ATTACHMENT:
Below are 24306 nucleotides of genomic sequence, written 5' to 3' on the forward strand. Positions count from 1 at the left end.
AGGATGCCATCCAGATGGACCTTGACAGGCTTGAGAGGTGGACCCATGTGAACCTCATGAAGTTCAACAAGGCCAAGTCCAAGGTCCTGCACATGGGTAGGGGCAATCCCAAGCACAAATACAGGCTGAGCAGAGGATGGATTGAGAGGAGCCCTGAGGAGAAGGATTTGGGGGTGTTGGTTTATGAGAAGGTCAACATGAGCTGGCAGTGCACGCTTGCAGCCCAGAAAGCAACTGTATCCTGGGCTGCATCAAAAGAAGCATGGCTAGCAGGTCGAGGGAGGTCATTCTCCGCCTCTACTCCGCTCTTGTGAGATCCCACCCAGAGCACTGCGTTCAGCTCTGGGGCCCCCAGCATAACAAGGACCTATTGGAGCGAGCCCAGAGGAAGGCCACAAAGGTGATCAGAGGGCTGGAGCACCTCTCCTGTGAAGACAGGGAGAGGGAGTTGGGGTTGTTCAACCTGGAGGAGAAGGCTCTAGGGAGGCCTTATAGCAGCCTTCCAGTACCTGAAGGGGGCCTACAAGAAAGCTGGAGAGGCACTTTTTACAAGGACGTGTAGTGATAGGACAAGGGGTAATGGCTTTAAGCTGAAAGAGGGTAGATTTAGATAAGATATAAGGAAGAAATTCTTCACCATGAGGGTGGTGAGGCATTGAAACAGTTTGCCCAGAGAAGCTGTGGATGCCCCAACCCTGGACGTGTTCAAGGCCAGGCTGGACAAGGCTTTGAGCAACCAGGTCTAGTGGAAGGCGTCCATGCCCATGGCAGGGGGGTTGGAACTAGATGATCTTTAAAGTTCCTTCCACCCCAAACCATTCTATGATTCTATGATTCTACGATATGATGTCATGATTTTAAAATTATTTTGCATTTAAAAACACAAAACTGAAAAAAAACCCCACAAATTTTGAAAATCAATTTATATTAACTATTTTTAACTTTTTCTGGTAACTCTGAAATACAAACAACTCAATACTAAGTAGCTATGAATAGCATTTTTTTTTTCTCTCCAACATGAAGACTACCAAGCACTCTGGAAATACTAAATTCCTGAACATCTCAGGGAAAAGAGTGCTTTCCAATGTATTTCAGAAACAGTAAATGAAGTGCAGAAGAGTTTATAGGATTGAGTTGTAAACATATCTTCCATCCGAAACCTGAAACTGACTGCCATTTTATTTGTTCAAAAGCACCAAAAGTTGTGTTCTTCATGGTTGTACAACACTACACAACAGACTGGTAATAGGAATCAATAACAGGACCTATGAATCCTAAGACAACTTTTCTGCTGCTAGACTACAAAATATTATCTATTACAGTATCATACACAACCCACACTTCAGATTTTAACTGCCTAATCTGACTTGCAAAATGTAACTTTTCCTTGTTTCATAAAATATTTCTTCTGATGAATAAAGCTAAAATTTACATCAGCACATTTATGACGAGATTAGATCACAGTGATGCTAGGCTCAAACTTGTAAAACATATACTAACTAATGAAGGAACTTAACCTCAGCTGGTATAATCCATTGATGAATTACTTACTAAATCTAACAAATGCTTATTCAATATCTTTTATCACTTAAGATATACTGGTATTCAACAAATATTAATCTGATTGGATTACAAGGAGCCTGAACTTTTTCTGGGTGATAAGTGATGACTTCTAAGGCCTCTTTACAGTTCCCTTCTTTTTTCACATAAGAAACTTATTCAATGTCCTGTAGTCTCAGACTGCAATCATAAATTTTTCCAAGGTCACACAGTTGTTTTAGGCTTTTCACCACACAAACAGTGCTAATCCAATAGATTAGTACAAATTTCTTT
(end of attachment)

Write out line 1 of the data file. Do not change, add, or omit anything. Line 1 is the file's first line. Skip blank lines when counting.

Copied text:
Below are 24306 nucleotides of genomic sequence, written 5' to 3' on the forward strand. Positions count from 1 at the left end.